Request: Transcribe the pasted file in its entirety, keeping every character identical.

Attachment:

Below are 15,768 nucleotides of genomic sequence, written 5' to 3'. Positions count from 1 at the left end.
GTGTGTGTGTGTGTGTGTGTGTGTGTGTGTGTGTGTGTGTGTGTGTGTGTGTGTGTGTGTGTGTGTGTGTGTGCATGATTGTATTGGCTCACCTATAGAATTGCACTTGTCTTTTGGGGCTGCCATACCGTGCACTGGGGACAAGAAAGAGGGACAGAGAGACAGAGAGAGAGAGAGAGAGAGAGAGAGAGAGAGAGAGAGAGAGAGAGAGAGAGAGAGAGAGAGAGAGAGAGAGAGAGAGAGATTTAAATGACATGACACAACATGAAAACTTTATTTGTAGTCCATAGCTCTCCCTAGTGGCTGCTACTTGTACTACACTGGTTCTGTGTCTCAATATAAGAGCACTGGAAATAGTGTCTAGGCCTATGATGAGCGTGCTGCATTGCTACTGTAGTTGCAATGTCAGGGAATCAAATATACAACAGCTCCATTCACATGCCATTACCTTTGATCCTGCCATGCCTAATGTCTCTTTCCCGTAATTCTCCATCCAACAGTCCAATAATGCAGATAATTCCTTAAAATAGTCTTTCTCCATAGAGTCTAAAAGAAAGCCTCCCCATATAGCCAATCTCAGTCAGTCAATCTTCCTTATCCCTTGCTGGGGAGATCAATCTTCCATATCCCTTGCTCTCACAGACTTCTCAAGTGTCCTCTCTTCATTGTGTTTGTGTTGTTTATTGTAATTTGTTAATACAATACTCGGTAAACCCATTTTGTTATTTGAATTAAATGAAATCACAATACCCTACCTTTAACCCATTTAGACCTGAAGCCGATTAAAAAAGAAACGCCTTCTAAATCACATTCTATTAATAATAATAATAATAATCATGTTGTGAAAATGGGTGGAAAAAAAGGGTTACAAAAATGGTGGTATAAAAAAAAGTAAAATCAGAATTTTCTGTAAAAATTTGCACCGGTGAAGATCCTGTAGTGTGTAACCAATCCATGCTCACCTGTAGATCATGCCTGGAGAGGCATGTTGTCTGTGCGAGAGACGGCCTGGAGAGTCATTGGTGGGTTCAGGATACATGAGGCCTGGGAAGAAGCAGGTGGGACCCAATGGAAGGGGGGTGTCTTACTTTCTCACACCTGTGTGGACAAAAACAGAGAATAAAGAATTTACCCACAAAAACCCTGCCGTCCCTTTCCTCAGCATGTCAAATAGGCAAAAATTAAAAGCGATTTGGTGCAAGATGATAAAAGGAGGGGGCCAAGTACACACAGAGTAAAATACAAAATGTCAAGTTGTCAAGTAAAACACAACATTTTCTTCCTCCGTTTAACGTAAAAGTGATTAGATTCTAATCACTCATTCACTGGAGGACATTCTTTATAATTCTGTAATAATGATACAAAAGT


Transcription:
Below are 15,768 nucleotides of genomic sequence, written 5' to 3'. Positions count from 1 at the left end.
GTGTGTGTGTGTGTGTGTGTGTGTGTGTGTGTGTGTGTGTGTGTGTGTGTGTGTGTGTGTGTGTGTGTGTGTGCATGATTGTATTGGCTCACCTATAGAATTGCACTTGTCTTTTGGGGCTGCCATACCGTGCACTGGGGACAAGAAAGAGGGACAGAGAGACAGAGAGAGAGAGAGAGAGAGAGAGAGAGAGAGAGAGAGAGAGAGAGAGAGAGAGAGAGAGAGAGAGAGAGAGAGAGAGAGATTTAAATGACATGACACAACATGAAAACTTTATTTGTAGTCCATAGCTCTCCCTAGTGGCTGCTACTTGTACTACACTGGTTCTGTGTCTCAATATAAGAGCACTGGAAATAGTGTCTAGGCCTATGATGAGCGTGCTGCATTGCTACTGTAGTTGCAATGTCAGGGAATCAAATATACAACAGCTCCATTCACATGCCATTACCTTTGATCCTGCCATGCCTAATGTCTCTTTCCCGTAATTCTCCATCCAACAGTCCAATAATGCAGATAATTCCTTAAAATAGTCTTTCTCCATAGAGTCTAAAAGAAAGCCTCCCCATATAGCCAATCTCAGTCAGTCAATCTTCCTTATCCCTTGCTGGGGAGATCAATCTTCCATATCCCTTGCTCTCACAGACTTCTCAAGTGTCCTCTCTTCATTGTGTTTGTGTTGTTTATTGTAATTTGTTAATACAATACTCGGTAAACCCATTTTGTTATTTGAATTAAATGAAATCACAATACCCTACCTTTAACCCATTTAGACCTGAAGCCGATTAAAAAAGAAACGCCTTCTAAATCACATTCTATTAATAATAATAATAATAATCATGTTGTGAAAATGGGTGGAAAAAAAGGGTTACAAAAATGGTGGTATAAAAAAAAGTAAAATCAGAATTTTCTGTAAAAATTTGCACCGGTGAAGATCCTGTAGTGTGTAACCAATCCATGCTCACCTGTAGATCATGCCTGGAGAGGCATGTTGTCTGTGCGAGAGACGGCCTGGAGAGTCATTGGTGGGTTCAGGATACATGAGGCCTGGGAAGAAGCAGGTGGGACCCAATGGAAGGGGGGTGTCTTACTTTCTCACACCTGTGTGGACAAAAACAGAGAATAAAGAATTTACCCACAAAAACCCTGCCGTCCCTTTCCTCAGCATGTCAAATAGGCAAAAATTAAAAGCGATTTGGTGCAAGATGATAAAAGGAGGGGGCCAAGTACACACAGAGTAAAATACAAAATGTCAAGTTGTCAAGTAAAACACAACATTTTCTTCCTCCGTTTAACGTAAAAGTGATTAGATTCTAATCACTCATTCACTGGAGGACATTCTTTATAATTCTGTAATAATGATACAAAAGT